Most of my creative time in 2018 was focused on filmmaking. After wrapping up a film that was emotionally exhausting, I wanted to get back into the studio and shoot some portraits.
Usually when I shoot, I have one or two people come out for a few hours and just shoot until we're all exhausted. I wanted to try something different this time and thought it might be fun to have a lot of people come out and sit in for a series of very brief portrait sessions. After the first session proved to be a lot of fun, I had another a week later.
I didn't have a scientific way of choosing who to invite. Most of it amounted to scrolling through Facebook and thinking, "huh, it might be fun to see so-and-so," or, "this person looks interesting." I invited about 20 people for the first session, and 13 showed up. For the next session, I encouraged some people to bring friends, and we had 19 people sit in for portraits. There's so many more people I'd like to photograph, but it was a great group of 32 people, some of whom I knew well but many whom I only kind of knew or didn't know at all.
The shooting process was nuts. I tried to focus on having a conversation with everyone I photographed, though many times I got so engrossed with the conversation that I neglected to shoot many frames. I tried to provide very minimal direction (try looking that way, think about something happy, think about some recent challenges, etc.).
I kept the lighting setups minimal. The first night I had two setups that I used for everyone, and I shot color and black and white. The second night I used the same setup for everyone, which was a white background, a frontal soft box and a 50mm lens that required me to be much closer to the subjects than I normally am with an 85mm lens.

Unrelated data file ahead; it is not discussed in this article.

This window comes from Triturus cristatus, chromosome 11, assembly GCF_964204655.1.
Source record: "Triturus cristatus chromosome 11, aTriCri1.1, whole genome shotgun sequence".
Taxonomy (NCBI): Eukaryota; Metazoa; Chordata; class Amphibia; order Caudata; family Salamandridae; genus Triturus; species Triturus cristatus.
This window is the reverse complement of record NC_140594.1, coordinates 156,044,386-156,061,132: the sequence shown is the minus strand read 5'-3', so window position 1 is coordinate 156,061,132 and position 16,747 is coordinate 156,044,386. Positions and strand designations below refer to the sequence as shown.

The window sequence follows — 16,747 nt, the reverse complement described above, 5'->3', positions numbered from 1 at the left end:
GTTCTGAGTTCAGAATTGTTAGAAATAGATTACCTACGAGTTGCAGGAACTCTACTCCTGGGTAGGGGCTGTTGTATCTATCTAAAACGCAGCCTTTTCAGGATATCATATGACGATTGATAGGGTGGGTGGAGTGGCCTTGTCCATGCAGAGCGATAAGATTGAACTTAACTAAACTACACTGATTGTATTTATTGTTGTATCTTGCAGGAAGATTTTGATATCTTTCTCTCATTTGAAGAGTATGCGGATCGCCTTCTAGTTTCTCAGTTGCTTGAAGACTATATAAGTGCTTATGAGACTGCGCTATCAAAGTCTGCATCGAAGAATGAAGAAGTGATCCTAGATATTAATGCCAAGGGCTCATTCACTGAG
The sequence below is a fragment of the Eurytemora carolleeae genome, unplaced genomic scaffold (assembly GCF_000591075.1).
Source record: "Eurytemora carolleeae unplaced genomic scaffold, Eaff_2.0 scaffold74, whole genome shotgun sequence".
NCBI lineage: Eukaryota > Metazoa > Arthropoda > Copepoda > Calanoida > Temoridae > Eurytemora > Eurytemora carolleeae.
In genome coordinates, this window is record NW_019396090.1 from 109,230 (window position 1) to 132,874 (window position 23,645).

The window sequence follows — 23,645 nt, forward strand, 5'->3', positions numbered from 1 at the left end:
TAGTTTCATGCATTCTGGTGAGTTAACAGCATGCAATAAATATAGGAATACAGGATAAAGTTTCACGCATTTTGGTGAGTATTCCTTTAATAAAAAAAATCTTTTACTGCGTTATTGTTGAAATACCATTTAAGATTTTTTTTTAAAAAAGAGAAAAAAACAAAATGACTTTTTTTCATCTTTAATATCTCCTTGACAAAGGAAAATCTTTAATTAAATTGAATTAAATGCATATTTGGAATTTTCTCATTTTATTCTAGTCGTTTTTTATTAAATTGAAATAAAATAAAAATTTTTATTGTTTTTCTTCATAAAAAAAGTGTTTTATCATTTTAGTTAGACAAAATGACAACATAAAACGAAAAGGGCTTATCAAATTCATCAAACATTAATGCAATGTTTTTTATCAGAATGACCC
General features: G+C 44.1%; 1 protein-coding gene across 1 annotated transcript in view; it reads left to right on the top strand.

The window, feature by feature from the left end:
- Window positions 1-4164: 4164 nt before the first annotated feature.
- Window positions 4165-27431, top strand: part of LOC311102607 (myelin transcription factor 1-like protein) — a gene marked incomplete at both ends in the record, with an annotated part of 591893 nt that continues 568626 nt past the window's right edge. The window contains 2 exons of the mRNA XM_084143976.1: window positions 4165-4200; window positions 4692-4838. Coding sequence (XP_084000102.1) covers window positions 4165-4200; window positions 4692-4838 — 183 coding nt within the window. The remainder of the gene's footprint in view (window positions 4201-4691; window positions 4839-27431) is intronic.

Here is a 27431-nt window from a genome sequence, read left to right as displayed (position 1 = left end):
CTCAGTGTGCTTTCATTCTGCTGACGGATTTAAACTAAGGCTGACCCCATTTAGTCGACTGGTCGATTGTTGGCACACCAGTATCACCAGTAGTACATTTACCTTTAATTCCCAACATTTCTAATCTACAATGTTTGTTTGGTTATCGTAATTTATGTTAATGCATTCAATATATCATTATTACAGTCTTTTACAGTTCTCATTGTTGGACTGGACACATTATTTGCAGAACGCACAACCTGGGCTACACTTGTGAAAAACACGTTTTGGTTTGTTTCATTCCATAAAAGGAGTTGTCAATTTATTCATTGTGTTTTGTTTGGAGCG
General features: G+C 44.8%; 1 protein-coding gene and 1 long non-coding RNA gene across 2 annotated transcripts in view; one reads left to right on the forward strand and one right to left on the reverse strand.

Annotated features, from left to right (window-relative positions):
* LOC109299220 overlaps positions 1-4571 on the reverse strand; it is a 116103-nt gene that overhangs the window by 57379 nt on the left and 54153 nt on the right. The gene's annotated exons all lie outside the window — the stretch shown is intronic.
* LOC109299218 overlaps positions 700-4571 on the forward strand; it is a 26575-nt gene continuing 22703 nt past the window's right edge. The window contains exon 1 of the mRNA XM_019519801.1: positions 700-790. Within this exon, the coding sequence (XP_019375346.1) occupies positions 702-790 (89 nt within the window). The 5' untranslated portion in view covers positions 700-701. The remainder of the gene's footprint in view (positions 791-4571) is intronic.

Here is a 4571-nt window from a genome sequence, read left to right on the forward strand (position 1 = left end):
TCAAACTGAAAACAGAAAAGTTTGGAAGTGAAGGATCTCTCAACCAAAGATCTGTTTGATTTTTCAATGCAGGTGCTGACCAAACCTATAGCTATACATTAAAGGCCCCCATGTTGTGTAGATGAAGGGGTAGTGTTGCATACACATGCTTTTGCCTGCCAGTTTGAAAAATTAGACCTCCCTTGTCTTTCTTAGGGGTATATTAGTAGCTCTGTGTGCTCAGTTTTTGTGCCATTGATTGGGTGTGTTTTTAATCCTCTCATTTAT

I shot a mixture of digital and 35mm film, which I develop myself and then scan into the computer. My keeper rate for film was impressive, though most of my favorite photos below are digital.
I’ve always enjoyed photographing people, which has its own challenges being a closet (or maybe not that much of a closet) introvert. Portraits provide such a unique way to really see another person. I’ve evolved as a photographer in terms of how I approach a portrait session and how I process the images afterwards. I used to (even recently) over-retouch about every photo with a face. But I’m trying to do that much less.
Anyway, here's my favorite photos of each person, with some bonus selections at the end. I don't have plans to do this again soon, but if you're interested in sitting in sometime, please reach out. I'm always looking for new people to work with.